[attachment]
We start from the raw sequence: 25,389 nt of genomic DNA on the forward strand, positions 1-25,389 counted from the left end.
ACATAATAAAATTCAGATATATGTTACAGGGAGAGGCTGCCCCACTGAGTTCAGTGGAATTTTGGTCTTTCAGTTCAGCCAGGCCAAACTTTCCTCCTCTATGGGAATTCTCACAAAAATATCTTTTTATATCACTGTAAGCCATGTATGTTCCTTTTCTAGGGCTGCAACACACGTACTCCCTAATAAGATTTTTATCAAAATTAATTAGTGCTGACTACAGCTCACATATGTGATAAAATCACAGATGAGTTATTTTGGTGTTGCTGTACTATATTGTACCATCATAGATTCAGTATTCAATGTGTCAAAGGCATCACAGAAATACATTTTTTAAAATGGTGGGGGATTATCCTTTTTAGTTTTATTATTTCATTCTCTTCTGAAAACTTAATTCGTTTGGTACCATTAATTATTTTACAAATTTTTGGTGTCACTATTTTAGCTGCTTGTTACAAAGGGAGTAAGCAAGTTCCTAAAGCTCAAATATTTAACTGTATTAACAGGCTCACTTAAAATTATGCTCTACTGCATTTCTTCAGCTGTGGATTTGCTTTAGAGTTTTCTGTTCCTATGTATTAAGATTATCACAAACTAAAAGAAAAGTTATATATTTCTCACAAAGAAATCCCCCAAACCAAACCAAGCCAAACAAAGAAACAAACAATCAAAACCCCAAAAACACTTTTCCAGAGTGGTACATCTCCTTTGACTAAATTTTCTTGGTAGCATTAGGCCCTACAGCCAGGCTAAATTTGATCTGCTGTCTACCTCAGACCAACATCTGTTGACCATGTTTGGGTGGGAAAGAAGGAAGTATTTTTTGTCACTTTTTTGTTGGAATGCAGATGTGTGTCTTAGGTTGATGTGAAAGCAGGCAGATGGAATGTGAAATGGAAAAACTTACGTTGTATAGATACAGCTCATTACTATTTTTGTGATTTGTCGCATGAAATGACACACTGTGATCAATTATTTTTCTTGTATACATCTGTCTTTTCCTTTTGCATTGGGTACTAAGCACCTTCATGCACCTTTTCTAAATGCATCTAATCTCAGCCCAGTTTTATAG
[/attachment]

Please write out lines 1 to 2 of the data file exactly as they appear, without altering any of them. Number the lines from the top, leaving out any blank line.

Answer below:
We start from the raw sequence: 25,389 nt of genomic DNA on the forward strand, positions 1-25,389 counted from the left end.
ACATAATAAAATTCAGATATATGTTACAGGGAGAGGCTGCCCCACTGAGTTCAGTGGAATTTTGGTCTTTCAGTTCAGCCAGGCCAAACTTTCCTCCTCTATGGGAATTCTCACAAAAATATCTTTTTATATCACTGTAAGCCATGTATGTTCCTTTTCTAGGGCTGCAACACACGTACTCCCTAATAAGATTTTTATCAAAATTAATTAGTGCTGACTACAGCTCACATATGTGATAAAATCACAGATGAGTTATTTTGGTGTTGCTGTACTATATTGTACCATCATAGATTCAGTATTCAATGTGTCAAAGGCATCACAGAAATACATTTTTTAAAATGGTGGGGGATTATCCTTTTTAGTTTTATTATTTCATTCTCTTCTGAAAACTTAATTCGTTTGGTACCATTAATTATTTTACAAATTTTTGGTGTCACTATTTTAGCTGCTTGTTACAAAGGGAGTAAGCAAGTTCCTAAAGCTCAAATATTTAACTGTATTAACAGGCTCACTTAAAATTATGCTCTACTGCATTTCTTCAGCTGTGGATTTGCTTTAGAGTTTTCTGTTCCTATGTATTAAGATTATCACAAACTAAAAGAAAAGTTATATATTTCTCACAAAGAAATCCCCCAAACCAAACCAAGCCAAACAAAGAAACAAACAATCAAAACCCCAAAAACACTTTTCCAGAGTGGTACATCTCCTTTGACTAAATTTTCTTGGTAGCATTAGGCCCTACAGCCAGGCTAAATTTGATCTGCTGTCTACCTCAGACCAACATCTGTTGACCATGTTTGGGTGGGAAAGAAGGAAGTATTTTTTGTCACTTTTTTGTTGGAATGCAGATGTGTGTCTTAGGTTGATGTGAAAGCAGGCAGATGGAATGTGAAATGGAAAAACTTACGTTGTATAGATACAGCTCATTACTATTTTTGTGATTTGTCGCATGAAATGACACACTGTGATCAATTATTTTTCTTGTATACATCTGTCTTTTCCTTTTGCATTGGGTACTAAGCACCTTCATGCACCTTTTCTAAATGCATCTAATCTCAGCCCAGTTTTATAG